India Insights: There’s a body outside – what should we do?

It rained last night.  Not a hard, driving rain but a steady, cool drizzle.  When I woke up to run, the chill in the air and the wet conditions deterred me; I changed out of my running clothes and went back to sleep.  It was my first time ever being cold in Hyderabad; to me, it was a welcome shift from normal (where normal is hot and humid and dusty).

But cold and rain are not good if you live on the margins of society.  If you live in a slum area, your floors may get washed away.  Sewage and garbage floats down into the slums from the hills.  (Invariably, the low income areas in Banjara Hills – where I stay – are located in the valleys nestled between the namesake hills.)  The morning cooking fire is more difficult to start; your belongings are wet.  It’s unpleasant.

And what if you don’t expect it to be cold?  Or if you’re living on the streets – and in Hyderabad, that’s a fair number of people – and have no protection from sudden shifts in weather?

Maybe you end up cold and shivering, huddled under the awning of a vacant storefront…in the building next to my office.

And this is where the hypothetical slides into and mixes with reality.  Reality: at 10:30 AM today, Tahira, the wonderful woman who cleans our office and takes care of us, came inside and said, “I think there’s a dead body outside – what should we do?”  I don’t know if that’s an exact translation of what she said, but you get the idea.

What do you do when you see a body?  Call an ambulance, right?  So we did…dialing 108 for the local EMRI service to come, quickly, and help the man who was huddled under the awning in the building next to my office.  Next to a Citibank ATM, mind you, which is quite popular.  How is it that Tahira was the first person to notice, to do something?  How long had he been there?

The ambulance didn’t come.  Period.  The police came, checked it out – yep, he’s not only merely dead, he’s really most sincerely dead – and left again.  At 2:30, Molly and I went back to check, partially out of (morbid) curiosity and partially because we wanted to make sure someone – anyone – cared.

He was still there.  Still dead.

We asked some questions.  The security guard at the Citibank ATM told us that he was there, at 9:00 AM, alive but cold, shivering.  I know I did not see him on my way into the office, because I came from the opposite direction.  But there’s traffic going both ways.  How is it possible that no one saw him, and thought to help?  Sure, he may have had TB, or suffered from exposure, or any number of other maladies.  I’m not the ME, and I don’t pretend to be.

But how can we as a society just ignore a man, dying, at our doorstep?  Does he have a family?  Who will be missing him tonight, now, as I write this?

Only marginally better is the fact that we have to pause to ask permission – “there’s a body outside – what should we do?” – instead of taking immediate action.  Or in abdicating responsibility to the policy and EMS – and yes, I’m guilty of that – neither of whom are up to the task.

I don’t have the answers.  But tonight, I’m more grateful than ever for the roof over my head, the blanket on my bed and the friends who would never let me, under any circumstances, spend my final hours on the cold, hard concrete under the awning of a vacant storefront.

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About Rob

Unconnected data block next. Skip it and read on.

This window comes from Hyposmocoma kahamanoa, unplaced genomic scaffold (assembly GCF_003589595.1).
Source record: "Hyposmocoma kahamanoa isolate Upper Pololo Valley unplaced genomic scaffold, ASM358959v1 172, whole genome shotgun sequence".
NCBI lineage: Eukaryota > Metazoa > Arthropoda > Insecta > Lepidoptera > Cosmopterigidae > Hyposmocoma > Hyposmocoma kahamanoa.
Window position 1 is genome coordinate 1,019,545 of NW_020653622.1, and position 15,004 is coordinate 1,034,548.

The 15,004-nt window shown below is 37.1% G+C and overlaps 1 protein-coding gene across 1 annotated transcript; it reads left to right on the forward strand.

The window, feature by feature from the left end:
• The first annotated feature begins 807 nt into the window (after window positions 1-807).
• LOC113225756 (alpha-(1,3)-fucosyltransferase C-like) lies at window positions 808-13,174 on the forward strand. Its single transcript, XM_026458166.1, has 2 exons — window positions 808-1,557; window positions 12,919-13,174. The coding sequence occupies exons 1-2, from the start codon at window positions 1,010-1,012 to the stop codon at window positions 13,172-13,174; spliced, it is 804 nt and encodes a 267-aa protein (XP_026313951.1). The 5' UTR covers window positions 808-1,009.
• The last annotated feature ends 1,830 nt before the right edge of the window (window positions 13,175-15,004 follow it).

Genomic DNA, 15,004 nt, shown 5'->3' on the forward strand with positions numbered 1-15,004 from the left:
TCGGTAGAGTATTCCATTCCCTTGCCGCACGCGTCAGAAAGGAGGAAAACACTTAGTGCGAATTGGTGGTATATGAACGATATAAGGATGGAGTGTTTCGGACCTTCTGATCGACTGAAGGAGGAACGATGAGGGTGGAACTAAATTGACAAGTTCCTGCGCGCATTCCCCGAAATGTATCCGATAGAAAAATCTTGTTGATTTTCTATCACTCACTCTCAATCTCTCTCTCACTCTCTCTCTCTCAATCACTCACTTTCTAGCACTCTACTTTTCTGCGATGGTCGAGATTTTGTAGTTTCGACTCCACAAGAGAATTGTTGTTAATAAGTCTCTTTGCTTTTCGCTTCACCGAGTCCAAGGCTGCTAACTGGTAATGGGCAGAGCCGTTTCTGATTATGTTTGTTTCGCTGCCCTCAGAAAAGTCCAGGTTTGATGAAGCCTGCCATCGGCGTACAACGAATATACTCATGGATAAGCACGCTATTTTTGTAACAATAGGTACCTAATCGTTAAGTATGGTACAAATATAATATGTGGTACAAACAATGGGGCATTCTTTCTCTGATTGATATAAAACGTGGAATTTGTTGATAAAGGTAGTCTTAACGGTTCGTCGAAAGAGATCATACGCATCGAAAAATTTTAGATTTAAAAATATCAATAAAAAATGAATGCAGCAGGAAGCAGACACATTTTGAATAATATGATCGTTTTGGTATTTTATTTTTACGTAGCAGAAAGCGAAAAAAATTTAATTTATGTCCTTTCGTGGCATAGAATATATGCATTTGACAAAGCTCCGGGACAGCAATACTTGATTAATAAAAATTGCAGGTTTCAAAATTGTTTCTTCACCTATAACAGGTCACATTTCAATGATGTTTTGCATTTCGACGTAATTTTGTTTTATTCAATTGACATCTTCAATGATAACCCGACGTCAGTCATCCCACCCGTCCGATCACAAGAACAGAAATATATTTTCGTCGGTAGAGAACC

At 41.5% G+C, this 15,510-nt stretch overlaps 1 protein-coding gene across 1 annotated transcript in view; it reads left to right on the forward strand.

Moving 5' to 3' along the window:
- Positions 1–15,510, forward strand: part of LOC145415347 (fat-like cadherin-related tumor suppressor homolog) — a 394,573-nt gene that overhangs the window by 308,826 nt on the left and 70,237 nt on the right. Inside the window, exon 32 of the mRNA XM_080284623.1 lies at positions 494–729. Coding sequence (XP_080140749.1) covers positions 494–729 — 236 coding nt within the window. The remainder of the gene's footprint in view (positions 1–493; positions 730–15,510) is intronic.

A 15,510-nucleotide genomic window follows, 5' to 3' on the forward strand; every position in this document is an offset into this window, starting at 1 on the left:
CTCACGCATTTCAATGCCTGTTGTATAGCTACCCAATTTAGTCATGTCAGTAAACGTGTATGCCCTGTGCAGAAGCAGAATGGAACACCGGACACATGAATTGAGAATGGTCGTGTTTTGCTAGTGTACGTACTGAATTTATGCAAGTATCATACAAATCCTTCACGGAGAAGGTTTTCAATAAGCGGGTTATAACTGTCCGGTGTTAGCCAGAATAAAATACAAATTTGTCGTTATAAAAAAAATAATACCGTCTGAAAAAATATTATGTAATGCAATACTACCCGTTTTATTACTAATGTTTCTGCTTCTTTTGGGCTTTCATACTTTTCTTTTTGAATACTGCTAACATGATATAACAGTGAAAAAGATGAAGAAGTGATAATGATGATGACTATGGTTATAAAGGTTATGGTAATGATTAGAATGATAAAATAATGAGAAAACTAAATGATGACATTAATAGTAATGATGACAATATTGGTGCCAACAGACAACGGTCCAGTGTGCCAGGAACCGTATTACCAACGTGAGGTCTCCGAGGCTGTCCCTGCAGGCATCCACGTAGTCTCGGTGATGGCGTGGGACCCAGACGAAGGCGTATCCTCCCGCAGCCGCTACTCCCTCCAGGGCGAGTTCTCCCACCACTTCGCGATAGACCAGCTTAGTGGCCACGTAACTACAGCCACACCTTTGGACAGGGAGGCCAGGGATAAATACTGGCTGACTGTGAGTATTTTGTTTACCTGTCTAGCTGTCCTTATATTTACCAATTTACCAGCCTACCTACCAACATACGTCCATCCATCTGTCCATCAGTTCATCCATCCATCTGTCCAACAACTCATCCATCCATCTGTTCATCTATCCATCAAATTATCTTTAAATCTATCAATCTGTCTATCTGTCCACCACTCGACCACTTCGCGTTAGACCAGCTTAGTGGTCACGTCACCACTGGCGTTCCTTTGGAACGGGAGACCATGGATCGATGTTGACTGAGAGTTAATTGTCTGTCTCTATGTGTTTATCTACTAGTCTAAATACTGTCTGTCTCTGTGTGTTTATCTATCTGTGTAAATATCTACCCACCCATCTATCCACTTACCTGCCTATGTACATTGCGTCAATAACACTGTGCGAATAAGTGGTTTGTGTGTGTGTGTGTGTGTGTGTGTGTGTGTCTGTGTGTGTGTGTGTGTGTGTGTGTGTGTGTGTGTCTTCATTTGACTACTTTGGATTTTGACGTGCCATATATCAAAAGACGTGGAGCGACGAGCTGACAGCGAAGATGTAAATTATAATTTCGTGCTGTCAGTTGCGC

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6 Responses to India Insights: There’s a body outside – what should we do?

  1. Rishabh says:

    That was really tragic.

    It’s instances like these make you take more notice when you hear of people dying in natural disasters or wars. In most cases, we tend to dismiss them as mere statistics.

  2. Minna Katz says:

    OH DEAR!!
    I think the reality that is India just rose up and smacked you in the face!!.
    We take so much for granted here-we call 911,and the wheels turn,and things get taken care of,and we move on,in our own lives.
    How long did it take for this man’s body to be removed?
    I hope that today is better.
    Love, Grandma

  3. mollina says:

    Rob – you captured the tragic events of yesterday perfectly. Unfortunately, when I shared it with friends in NY I was sent this too, too similar incident: http://www.nypost.com/p/news/local/hugo_wouldn_have_done_that_family_FKNTR0IUj3tsYhB5uSzfEL

    Religious or not, the golden rule that keeps us human must be do unto others as thou would unto you.

  4. Rob says:

    Thanks, everyone. Especially you, Molly. The link you provided brought home to me that this isn’t about India versus the US, or the developing world versus the developed. It’s about humanity and dignity and rising above the normal to do what’s right. That a similar scenario can play out on the streets of New York City makes this all even more unsettling.

  5. Jake says:

    I can’t find a link for it, but the same thing happened outside a Safeway in Adams Morgan in DC a year or two ago…homeless guy, looked to be asleep, was actually dead. There was video of people walking by him for a long, long time before someone figured out that something was up. Less than two miles from the White House, as the news would be sure to say…

    • Rob says:

      Jake, thanks for reminding me about this. I had forgotten, but had read about it (I think you may have even sent around the link at the time). Molly’s comment – above – includes a link to the same type of story in NYC. I guess it comes down to our common (in)humanity and perhaps something of a warning about city life – we’re in such big places, with so many people, that the sense of community is harder to sustain. Anyway, just my morning musings…talk to you soon.

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